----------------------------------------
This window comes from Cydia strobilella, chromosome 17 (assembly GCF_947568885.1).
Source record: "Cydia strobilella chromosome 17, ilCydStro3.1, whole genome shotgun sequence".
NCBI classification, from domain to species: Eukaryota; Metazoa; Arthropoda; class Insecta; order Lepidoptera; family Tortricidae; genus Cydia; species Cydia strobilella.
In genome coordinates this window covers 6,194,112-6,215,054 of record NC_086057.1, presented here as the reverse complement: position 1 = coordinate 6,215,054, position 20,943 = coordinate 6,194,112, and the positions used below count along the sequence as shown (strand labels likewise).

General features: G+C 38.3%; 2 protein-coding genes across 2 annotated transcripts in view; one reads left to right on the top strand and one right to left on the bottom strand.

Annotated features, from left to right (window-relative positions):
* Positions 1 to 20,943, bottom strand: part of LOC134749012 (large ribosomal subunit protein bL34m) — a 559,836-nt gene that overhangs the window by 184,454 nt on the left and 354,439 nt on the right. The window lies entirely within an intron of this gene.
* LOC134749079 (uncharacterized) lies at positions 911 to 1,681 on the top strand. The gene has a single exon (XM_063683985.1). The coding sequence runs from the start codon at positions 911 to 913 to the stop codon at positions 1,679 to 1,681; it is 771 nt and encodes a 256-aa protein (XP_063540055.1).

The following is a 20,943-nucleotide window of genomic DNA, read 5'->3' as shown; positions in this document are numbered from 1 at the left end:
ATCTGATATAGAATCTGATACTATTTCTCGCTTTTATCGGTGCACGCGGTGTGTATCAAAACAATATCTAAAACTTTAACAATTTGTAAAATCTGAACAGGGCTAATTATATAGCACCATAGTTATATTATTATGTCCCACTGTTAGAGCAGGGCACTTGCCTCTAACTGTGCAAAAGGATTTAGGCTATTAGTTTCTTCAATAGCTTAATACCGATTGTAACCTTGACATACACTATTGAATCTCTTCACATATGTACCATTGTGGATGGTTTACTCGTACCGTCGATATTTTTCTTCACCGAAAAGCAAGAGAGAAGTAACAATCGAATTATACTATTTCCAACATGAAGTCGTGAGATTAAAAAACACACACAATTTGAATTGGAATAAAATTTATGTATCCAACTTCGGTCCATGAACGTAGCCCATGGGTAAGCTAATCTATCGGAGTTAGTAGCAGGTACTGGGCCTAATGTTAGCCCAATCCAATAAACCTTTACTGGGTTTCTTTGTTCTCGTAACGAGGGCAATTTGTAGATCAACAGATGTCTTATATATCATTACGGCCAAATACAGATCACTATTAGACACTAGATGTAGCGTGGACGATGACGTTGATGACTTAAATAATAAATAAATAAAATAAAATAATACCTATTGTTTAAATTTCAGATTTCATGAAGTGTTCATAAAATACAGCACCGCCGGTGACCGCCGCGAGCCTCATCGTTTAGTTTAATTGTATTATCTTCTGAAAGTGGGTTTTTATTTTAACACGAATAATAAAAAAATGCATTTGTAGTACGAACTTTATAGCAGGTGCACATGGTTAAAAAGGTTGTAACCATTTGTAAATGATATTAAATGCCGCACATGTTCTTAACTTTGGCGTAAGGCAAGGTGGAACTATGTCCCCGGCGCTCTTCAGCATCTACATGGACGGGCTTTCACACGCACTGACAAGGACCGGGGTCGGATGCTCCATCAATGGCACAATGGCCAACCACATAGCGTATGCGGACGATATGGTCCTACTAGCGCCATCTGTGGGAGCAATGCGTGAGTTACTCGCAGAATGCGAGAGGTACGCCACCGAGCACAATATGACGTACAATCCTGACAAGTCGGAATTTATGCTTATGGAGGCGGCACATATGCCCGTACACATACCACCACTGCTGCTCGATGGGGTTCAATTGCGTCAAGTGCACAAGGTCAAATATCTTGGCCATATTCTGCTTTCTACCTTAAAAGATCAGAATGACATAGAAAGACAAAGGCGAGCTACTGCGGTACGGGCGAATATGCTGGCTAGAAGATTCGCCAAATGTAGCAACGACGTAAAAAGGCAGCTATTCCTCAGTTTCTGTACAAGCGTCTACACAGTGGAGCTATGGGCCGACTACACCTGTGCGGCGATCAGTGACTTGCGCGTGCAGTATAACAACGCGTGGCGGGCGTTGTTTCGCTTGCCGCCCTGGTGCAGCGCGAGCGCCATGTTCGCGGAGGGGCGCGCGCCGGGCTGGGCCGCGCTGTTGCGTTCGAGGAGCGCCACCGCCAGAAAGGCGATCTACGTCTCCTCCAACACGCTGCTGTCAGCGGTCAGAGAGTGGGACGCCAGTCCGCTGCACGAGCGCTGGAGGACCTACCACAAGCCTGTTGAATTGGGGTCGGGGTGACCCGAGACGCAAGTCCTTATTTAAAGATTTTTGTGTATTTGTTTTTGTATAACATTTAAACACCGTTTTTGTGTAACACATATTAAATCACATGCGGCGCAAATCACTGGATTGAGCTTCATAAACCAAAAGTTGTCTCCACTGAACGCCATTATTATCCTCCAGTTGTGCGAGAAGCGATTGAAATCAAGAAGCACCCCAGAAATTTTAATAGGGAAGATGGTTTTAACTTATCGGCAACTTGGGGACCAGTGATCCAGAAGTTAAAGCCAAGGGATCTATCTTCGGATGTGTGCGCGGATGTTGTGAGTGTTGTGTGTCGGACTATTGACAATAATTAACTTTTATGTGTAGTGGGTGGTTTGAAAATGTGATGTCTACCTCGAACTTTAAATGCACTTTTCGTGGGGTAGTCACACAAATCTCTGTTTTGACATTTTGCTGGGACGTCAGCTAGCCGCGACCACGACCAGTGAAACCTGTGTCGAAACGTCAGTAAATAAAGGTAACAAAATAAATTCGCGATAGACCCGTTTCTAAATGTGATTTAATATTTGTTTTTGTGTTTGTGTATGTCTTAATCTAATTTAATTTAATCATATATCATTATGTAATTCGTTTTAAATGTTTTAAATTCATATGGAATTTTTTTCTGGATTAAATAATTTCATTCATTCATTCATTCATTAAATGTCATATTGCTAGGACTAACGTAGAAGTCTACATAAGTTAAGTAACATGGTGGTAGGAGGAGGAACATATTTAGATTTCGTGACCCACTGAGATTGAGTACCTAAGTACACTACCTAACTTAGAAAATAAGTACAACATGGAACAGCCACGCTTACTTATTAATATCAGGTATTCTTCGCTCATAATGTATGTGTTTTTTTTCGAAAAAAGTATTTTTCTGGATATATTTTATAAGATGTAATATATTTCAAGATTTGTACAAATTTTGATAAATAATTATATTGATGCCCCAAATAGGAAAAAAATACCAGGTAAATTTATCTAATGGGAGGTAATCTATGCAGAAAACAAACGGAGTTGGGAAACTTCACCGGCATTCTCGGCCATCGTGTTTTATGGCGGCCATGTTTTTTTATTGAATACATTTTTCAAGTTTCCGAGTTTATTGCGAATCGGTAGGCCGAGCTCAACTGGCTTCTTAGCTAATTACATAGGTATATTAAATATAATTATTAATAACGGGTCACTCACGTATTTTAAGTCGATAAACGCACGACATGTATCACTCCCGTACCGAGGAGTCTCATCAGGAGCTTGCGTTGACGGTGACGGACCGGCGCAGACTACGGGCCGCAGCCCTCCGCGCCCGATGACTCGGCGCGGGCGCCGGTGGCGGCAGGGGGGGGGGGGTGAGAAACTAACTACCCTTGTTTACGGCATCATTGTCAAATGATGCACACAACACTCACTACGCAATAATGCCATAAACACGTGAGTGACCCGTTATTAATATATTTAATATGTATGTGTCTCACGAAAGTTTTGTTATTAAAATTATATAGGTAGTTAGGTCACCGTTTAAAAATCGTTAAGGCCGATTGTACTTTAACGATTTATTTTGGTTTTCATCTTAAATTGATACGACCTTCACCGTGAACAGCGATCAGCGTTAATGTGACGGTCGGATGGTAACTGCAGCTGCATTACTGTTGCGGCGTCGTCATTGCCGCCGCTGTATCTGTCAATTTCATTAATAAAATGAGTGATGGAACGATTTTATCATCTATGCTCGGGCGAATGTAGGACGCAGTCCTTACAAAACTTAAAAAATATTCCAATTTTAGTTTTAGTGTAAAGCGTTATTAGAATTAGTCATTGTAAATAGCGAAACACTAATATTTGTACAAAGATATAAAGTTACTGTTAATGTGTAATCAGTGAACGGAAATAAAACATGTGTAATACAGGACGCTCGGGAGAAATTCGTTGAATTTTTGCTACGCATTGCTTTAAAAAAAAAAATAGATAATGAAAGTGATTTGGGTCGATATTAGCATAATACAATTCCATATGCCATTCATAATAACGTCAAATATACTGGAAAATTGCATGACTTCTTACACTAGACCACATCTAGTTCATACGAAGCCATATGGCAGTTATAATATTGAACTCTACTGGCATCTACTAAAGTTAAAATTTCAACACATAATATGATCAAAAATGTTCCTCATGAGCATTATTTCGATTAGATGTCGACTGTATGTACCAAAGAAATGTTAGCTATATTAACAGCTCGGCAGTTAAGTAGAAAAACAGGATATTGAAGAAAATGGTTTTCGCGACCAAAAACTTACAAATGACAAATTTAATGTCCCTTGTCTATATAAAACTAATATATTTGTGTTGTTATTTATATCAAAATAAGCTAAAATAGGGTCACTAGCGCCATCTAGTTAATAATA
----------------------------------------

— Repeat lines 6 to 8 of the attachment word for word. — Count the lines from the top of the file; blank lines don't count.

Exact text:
Annotated features, from left to right (window-relative positions):
* Positions 1 to 20,943, bottom strand: part of LOC134749012 (large ribosomal subunit protein bL34m) — a 559,836-nt gene that overhangs the window by 184,454 nt on the left and 354,439 nt on the right. The window lies entirely within an intron of this gene.
* LOC134749079 (uncharacterized) lies at positions 911 to 1,681 on the top strand. The gene has a single exon (XM_063683985.1). The coding sequence runs from the start codon at positions 911 to 913 to the stop codon at positions 1,679 to 1,681; it is 771 nt and encodes a 256-aa protein (XP_063540055.1).